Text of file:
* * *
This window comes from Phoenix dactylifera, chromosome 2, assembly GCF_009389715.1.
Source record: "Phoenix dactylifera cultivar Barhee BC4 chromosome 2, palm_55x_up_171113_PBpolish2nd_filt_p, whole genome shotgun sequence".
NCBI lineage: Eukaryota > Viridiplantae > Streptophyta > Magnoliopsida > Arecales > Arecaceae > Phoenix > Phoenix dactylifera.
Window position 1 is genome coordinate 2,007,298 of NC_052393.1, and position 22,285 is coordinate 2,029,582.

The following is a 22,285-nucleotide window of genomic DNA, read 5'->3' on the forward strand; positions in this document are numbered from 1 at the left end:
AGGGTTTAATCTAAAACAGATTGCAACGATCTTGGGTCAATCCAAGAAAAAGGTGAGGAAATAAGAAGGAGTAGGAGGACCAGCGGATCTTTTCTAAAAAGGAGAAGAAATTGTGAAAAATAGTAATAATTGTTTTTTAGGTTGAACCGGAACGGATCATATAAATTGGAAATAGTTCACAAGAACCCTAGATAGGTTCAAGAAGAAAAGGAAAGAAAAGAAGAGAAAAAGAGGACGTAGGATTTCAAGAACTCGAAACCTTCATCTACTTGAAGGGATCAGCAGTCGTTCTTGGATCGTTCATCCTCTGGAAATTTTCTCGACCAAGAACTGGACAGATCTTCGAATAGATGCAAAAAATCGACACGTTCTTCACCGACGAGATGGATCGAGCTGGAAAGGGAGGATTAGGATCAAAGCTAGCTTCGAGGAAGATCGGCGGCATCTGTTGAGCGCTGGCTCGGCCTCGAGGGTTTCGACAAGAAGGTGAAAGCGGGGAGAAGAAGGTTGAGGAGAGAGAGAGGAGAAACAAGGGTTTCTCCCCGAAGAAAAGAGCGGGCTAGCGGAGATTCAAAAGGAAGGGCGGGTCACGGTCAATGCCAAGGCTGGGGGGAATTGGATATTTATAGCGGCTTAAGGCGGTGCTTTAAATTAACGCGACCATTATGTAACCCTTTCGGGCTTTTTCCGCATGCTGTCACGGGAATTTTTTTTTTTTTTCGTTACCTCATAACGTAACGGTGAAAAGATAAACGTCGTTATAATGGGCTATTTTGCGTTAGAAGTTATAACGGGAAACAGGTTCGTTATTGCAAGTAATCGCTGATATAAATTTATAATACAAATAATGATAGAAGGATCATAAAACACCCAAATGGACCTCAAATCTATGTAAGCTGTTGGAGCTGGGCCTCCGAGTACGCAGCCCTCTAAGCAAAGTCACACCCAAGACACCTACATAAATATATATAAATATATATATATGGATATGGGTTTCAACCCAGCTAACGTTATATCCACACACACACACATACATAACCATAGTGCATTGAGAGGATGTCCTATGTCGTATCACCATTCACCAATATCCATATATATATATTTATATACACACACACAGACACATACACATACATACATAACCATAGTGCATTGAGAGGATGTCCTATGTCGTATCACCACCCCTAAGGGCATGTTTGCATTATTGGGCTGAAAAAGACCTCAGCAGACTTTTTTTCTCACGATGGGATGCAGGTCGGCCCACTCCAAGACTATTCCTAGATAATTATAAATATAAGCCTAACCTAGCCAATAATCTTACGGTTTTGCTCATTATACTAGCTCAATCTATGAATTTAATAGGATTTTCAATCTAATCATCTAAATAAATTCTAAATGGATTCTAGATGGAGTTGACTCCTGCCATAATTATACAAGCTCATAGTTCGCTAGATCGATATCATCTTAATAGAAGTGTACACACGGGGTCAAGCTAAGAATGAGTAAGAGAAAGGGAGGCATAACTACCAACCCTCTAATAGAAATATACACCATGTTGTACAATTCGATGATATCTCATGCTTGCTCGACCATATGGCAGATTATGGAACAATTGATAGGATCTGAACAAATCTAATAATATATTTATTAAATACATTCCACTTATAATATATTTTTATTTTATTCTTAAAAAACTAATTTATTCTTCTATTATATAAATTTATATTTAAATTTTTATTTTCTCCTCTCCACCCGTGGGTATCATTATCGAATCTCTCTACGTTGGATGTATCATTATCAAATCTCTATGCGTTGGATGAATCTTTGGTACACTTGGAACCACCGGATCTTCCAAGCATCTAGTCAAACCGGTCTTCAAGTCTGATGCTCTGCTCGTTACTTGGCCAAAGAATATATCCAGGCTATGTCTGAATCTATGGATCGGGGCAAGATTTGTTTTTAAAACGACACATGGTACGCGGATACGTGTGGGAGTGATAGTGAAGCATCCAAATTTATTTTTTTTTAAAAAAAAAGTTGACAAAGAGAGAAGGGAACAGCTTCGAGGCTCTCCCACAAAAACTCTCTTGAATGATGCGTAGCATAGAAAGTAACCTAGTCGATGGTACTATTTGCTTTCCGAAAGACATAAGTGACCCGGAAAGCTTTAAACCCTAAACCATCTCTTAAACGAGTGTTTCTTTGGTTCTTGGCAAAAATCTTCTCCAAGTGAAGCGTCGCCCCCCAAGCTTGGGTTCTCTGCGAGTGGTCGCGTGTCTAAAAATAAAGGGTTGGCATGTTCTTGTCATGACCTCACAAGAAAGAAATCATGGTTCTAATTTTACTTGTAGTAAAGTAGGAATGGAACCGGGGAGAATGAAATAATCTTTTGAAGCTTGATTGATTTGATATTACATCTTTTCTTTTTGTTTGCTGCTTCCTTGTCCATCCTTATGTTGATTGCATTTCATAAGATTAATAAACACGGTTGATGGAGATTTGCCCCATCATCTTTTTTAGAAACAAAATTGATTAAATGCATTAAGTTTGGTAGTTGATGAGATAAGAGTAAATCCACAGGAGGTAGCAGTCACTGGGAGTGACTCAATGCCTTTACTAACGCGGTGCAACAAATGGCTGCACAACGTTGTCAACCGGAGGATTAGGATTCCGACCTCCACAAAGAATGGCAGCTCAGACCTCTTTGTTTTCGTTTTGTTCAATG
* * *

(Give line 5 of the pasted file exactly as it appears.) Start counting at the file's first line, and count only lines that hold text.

The following is a 22,285-nucleotide window of genomic DNA, read 5'->3' on the forward strand; positions in this document are numbered from 1 at the left end: